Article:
US stocks opened higher on Wednesday ahead of the Federal Reserve’s decision on interest rates, while European markets advanced after the European Central Bank said it would protect weaker economies from higher borrowing costs.
The S&P 500 rose 1.0% shortly after the opening bell. The Dow Jones Industrial Average added 232 points, or 0.7%, and the Nasdaq Composite added 1.1%.
The Federal Reserve will lay out details of its latest efforts to suppress inflation with tighter monetary policy at 2 PM ET. Investors are expecting a 0.75 percentage point increase over the Fed’s target rate, which will be the largest since 1994. The central bank had previously directed a 0.5 percentage point increase, but price expectations turned higher after data showed inflation was on track. The fastest pace in more than four decades.
Dorian Carrell, fund manager at Schroders, said the Fed’s guidance on the direction of interest rates on Wednesday is more important to markets than the size of the rate increase..
He added that uncertainty over interest rates had led to volatility in the equity and credit markets. The S&P 500 plunged into a bear market – more than 20% down from its January peak – this week as rising expectations that the Federal Reserve will raise interest rates faster than previously indicated led to markets closing.
US government bonds have stabilized after slipping in recent weeks in a sell-off that pushed yields to their highest levels in more than a decade. The yield on the 10-year Treasury fell to 3.374% from 3.482% on Tuesday. Yields decrease as bond prices rise.
European stocks and eurozone government bonds rose after the European Central Bank said it will hold an ad hoc meeting on Wednesday to discuss the turmoil in the region’s bond markets. Investors dumped southern European government debt recently after the European Central Bank laid out plans to end its bond-buying program and raise interest rates to tame inflation.
The yield on Italian 10-year government bonds fell to 3.851% from 4.111%. Tuesday. It also fell in Greece, Spain and other eurozone members who are seen as vulnerable to higher borrowing costs.
The Stoxx Europe 600 Index rose 1.4%, led by banking and insurance stocks. Shares of Italian banks, which hold a large portion of government bonds, suffered as debt prices fell. Intesa Sanpaolo and UniCredit were among the top performers in the European market on Wednesday.
The European Central Bank has put in place a plan to buy more bonds for weaker eurozone governments under its current bond-buying programme. He tasked European Central Bank staff with accelerating the design of a new instrument that would narrow the differences in borrowing costs across the region, and address the financial imbalances that have long been a problem for the currency union.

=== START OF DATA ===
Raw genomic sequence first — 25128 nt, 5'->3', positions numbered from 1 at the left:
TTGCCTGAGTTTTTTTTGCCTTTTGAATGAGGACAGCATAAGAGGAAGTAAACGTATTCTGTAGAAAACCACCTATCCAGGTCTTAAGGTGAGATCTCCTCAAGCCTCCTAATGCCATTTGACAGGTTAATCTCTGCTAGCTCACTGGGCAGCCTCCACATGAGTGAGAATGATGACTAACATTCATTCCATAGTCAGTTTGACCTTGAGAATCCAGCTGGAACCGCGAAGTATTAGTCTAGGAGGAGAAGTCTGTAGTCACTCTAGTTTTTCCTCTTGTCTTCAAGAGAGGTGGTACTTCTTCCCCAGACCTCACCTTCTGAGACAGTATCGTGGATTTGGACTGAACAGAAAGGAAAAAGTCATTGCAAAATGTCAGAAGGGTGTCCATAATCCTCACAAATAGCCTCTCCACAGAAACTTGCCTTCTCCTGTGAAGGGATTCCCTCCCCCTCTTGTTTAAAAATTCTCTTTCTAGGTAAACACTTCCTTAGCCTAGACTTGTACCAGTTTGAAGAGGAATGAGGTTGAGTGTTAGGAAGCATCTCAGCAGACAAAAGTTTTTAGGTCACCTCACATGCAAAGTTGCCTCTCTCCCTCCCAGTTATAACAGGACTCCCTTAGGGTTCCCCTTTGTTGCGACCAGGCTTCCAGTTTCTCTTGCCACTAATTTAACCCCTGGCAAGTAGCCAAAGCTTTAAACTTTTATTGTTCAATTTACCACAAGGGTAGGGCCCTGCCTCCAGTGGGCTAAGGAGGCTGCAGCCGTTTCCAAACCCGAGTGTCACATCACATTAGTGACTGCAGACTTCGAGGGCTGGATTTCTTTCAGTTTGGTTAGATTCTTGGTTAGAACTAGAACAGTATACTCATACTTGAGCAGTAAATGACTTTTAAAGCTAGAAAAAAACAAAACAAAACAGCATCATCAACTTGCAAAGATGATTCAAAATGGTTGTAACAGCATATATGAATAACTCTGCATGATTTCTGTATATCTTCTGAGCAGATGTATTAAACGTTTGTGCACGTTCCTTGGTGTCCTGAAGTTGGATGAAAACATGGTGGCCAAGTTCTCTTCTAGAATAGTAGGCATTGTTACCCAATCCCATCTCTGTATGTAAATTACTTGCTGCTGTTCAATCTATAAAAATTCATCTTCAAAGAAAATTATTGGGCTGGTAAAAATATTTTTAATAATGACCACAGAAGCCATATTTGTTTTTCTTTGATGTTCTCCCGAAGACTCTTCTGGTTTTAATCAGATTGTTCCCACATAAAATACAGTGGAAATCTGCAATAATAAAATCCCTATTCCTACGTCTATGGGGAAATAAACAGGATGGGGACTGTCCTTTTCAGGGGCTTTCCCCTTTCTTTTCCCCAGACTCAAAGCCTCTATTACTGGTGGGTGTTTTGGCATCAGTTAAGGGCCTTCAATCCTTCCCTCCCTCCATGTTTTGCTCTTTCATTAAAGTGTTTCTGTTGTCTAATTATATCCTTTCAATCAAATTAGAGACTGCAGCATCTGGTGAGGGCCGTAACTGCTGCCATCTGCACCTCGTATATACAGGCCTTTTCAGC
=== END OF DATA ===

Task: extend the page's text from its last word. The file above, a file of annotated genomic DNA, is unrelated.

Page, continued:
“They wanted to make sure that funding conditions didn’t deteriorate too much,” said William Sales, chief investment officer at HSBC Private Banking and Wealth Management. He said the meeting indicated that the ECB was ready to support markets earlier than investors had expected.
Cryptocurrencies continued to decline. Bitcoin fell 4.2% to $2,080, putting the digital currency on track for its ninth straight daily loss. Ethereum slumped 6.4%, widening the trajectory of cryptocurrencies affecting companies including Coinbase Global, which is laying off nearly a fifth of its employees, and Celsius Network, a crypto lender that is now considering restructuring options. Coinbase shares were down 2.5% in pre-market trading.
Behind the cryptocurrency sell-off, and the recent turmoil in traditional financial markets, is a potential change on the part of the Federal Reserve in its efforts to quell high inflation. For years after the 2008-2009 financial crisis, stocks, bonds and more speculative assets rose as central banks held borrowing costs at low levels for inflation and economic growth.
The pandemic, whose economic effects have been combated by central banks and governments with unprecedented fiscal stimulus, has further fueled this upward trend. Rampant inflation has prompted the Fed and many of its peers to roll back their easy money policies, and the assets that benefited most from it suffer.
Corrections and amplifications
Italy’s 10-year government bond yields were flat at 4.111% on Tuesday. An earlier version of this article incorrectly stated that returns settled at 4.067%. (corrected June 15th)
Write to Joe Wallace at email@example.com
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